Iron Deficiency After Kidney Transplantation

Joanna Sophia J. Vinke; Marith I. Francke; Michele F. Eisenga; Dennis A. Hesselink; Martin H. de Borst

Disclosures

Nephrol Dial Transplant. 2021;36(11):1976-1985. 

In This Article

Conclusions and Future Directions

ID is highly prevalent among KTRs and is an independent risk factor for premature mortality in this population. Potential mechanisms include direct effects on cardiac and skeletal muscle metabolism. Iron status also influences the immune system at various levels, but whether this impacts the risk of infection or rejection remains unclear. Iron supplementation might influence phosphate homoeostasis and the microbiome in KTRs, and therefore studies addressing the efficacy and safety of supplementation are needed. Iron supplementation in iron-deficient KTRs without overt anaemia is currently not recommended by guidelines, in the absence of supporting evidence.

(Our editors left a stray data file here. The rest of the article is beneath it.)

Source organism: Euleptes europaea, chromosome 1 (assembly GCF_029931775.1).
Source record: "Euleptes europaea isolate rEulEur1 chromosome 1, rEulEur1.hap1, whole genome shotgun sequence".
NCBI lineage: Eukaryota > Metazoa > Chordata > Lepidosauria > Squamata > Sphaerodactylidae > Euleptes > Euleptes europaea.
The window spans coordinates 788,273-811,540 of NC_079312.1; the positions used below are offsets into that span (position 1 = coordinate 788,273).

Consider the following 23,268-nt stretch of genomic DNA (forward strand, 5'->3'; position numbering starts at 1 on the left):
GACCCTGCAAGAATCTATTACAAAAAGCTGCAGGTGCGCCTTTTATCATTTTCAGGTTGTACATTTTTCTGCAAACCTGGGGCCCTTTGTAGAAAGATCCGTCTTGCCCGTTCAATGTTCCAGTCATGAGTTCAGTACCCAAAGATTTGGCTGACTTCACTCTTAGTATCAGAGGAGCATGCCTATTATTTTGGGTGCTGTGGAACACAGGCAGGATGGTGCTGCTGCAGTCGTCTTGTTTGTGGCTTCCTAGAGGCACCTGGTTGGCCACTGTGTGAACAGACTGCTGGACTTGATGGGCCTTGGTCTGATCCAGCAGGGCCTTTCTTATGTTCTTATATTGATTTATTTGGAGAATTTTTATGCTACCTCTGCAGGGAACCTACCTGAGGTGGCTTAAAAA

The established beneficial effects of ID correction in CHF patients and ESRD patients, as recently demonstrated in the Proactive IV Iron Therapy in Haemodialysis Patients (PIVOTAL) trial, warrant prospective studies to demonstrate the clinical effects of iron supplementation in KTRs.[6] A randomized, controlled clinical trial to investigate the effect of FCM versus placebo on exercise capacity and quality of life in KTRs, and to explore its effects on phosphate metabolism, among others, is currently ongoing (EFFECT-KTx, ClinicalTrials.gov NCT03769441). More studies are required to establish which is the optimal ID definition in KTRs, to further clarify its impact on morbidity and mortality, and to define optimal ID management strategies in KTRs.

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